Sunday, July 20, 2014

“Voting Against Their Own Interest” - You should probably stop saying this.

The majority of people in the world, except perhaps the mentally ill, seldom ever claim to be Marxists anymore. Whenever progressives are accused of being Marxists or socialists, they mock their simple-minded opponents and go on their merry way.

However, we have to keep in mind the famous quote about the greatest trick the Devil ever having played was how he convinced the world that he didn't exist.

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The great irony of present-day Marxists is that the majority of people who are either consciously or subconsciously influenced by Marxism have never read any of Marx's works. Then there are those who have read his works and who have failed to understand Marx.

(Joseph A. Schumpeter listed in his book, “History of Economic Analysis” (Page 362, “Concerning the Marxist System”) quite a formidable and hefty set of prerequisites that people have to read in order to properly understand Marx. This probably explains why so many people are reluctant and/or unable to fully understand Marxism.)

Regardless of whether people have read or not read or understood or not understood Marx, many people have uncritically accepted many of his views as gospel truth. And I am willing to bet that most of those people don't even know that they are channeling Marx.

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For example, one thing that I have heard many progressives complain about often is that, especially after having been “influenced” by the “corporate media,” far too many middle to low income earners “vote against their own interest.” For proof simply do a Google search for “vote against their own interest.”

However, we have to ask what people mean by “interest” when they pose their question. In every single instance, when that question is asked, what they almost always mean by “interest” is the interests of the group that the individuals supposedly belong to.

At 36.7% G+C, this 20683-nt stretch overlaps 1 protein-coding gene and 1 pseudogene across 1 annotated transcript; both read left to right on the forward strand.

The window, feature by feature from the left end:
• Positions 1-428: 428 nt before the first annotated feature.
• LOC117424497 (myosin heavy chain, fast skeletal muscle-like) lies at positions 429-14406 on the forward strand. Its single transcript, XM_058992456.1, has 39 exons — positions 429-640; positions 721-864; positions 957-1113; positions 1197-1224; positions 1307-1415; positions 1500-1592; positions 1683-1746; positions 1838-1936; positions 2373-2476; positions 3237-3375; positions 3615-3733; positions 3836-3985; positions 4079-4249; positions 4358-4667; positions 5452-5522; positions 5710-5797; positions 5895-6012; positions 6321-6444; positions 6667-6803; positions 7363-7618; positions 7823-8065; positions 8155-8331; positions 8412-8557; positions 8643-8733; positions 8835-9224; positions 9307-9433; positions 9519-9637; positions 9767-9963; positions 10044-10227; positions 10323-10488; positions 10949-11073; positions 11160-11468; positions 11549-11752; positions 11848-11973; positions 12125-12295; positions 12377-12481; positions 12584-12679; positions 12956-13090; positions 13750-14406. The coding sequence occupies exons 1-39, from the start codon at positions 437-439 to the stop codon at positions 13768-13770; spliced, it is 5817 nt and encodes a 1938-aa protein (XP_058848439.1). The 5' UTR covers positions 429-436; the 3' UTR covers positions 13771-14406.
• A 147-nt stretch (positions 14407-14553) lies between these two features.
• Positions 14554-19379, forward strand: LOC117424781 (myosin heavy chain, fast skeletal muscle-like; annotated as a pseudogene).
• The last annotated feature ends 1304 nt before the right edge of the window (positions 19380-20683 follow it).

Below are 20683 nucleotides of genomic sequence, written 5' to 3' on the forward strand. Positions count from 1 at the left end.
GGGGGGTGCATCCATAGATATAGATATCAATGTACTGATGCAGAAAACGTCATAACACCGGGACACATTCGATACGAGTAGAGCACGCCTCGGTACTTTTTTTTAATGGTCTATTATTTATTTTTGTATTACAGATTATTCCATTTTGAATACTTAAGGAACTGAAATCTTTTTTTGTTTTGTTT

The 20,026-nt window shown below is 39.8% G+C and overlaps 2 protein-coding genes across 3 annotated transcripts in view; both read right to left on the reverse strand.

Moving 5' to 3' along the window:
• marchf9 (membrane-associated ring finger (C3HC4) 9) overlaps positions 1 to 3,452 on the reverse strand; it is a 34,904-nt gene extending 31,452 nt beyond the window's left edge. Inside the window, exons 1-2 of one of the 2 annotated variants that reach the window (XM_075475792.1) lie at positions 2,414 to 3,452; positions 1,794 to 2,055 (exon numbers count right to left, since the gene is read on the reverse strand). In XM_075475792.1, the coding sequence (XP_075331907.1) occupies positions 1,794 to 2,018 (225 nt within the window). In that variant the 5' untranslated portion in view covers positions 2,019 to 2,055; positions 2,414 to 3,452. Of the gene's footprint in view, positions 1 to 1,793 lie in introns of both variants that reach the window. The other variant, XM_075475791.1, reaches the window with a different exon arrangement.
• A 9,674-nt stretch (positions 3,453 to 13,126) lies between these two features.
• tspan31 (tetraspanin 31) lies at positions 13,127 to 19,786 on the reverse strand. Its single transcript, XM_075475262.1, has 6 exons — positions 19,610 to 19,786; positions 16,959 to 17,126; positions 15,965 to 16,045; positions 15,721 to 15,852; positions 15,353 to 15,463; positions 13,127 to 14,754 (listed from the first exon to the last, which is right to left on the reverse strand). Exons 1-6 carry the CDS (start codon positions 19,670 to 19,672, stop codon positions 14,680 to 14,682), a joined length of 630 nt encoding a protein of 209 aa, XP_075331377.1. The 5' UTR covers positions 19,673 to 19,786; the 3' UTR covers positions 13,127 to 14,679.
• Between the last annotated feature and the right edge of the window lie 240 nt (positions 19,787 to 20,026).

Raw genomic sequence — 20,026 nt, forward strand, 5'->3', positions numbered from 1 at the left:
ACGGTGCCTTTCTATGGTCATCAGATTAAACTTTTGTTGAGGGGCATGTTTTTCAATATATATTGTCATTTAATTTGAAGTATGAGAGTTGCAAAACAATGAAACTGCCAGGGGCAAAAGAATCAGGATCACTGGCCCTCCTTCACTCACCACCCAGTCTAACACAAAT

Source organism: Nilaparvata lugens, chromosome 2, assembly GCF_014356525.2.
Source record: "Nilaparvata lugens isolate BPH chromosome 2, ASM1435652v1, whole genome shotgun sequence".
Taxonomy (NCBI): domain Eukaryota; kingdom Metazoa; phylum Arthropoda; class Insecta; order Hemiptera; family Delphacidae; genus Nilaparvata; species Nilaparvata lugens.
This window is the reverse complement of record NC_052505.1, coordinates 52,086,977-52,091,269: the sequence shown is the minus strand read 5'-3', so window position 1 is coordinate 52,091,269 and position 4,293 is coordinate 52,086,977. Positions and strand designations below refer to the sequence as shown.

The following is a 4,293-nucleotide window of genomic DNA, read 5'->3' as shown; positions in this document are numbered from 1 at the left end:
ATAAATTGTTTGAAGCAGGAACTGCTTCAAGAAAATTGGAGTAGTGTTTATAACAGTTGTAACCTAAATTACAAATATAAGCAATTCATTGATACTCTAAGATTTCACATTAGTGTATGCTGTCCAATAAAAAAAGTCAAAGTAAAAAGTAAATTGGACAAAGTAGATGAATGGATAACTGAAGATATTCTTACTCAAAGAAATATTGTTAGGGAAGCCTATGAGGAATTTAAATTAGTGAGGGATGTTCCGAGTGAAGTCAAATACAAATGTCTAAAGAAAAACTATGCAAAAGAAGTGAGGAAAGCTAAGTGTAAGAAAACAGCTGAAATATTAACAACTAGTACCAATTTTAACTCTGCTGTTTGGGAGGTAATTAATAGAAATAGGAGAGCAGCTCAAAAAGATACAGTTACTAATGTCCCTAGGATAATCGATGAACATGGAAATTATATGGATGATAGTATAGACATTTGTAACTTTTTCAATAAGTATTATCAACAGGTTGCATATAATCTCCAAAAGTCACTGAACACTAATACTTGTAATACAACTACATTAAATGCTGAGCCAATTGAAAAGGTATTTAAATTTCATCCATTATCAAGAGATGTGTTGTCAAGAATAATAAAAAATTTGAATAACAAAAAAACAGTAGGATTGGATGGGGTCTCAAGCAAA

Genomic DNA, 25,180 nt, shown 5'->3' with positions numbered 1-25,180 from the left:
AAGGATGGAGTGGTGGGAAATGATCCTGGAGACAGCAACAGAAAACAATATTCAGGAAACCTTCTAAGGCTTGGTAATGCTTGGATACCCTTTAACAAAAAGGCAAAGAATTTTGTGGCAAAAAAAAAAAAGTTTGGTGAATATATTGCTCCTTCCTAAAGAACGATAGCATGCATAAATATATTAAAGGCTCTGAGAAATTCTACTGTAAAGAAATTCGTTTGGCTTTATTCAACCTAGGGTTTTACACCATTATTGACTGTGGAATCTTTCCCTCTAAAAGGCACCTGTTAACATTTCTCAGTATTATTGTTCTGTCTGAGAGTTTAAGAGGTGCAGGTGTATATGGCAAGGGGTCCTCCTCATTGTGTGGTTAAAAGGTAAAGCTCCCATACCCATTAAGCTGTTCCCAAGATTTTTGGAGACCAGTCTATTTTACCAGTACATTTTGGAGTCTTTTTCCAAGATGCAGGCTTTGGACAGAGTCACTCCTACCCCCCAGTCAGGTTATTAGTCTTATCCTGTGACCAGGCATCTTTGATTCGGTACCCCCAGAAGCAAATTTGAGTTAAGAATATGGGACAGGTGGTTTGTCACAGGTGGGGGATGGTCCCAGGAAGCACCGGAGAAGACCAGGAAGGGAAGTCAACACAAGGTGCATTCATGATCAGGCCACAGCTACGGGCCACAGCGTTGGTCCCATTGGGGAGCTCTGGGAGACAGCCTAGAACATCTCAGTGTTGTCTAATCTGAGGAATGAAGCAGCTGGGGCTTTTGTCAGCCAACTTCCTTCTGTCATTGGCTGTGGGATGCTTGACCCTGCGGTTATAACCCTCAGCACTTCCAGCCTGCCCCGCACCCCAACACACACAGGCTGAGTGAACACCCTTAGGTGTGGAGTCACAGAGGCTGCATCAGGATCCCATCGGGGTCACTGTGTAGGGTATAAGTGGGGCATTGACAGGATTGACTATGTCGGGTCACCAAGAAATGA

For example, people often ask why ethnic minorities or women vote for conservative parties, or why the low-to-middle income earners vote for tax breaks for the “super rich.” Notice how no one ever asks why a particular woman or member of an ethnic minority group might vote for a conservative politician or why individuals would vote for tax breaks that they themselves might not benefit from immediately. It's always about the group.

This goes back to Marx's belief, which he stated in the Communist Manifesto, that “the history of all hitherto existing human society is the history of class struggles.” As far as Marx was concerned, “interests” are something definite and apart from a person's ideas.

It was a belief that Marx himself contradicted in the same damned book. As Marx was not a member of the proletariat, he conveniently added that “in times when the class struggle nears the decisive hour... a small section of the ruling class cuts itself adrift, and joins the revolutionary class.”

If it is possible for some people to extricate themselves from the trappings of their own class and its supposedly inherent interests, then the law is really not a law! Too many Progressives, however, don't seem to be able to see the contradiction to question their own beliefs when they talk about people “voting against their own interests.” They believe that the “interest” of a class is obvious and that there could be no doubt about what it is.

I suppose it is much easier to assume that people who do not agree with them are brainwashed class traitors than individuals who genuinely have their own independent minds that happen to be opposed to theirs.

Furthermore, this idea about class interest is an idea that is all too similar to that of racists. Racists tend to believe that members of a race all look and think alike. That they should all behave in a particular way. That there are certain things that all members of a certain racial group should inherently like and dislike. Replace the word “race” with “class” and you get the same argument!

It all comes down to collectivism. Modern-day Marxists (whether they know that they are channeling Marx or not) do not believe in individualism. They may say that they do, but their inner most philosophy seems to say otherwise.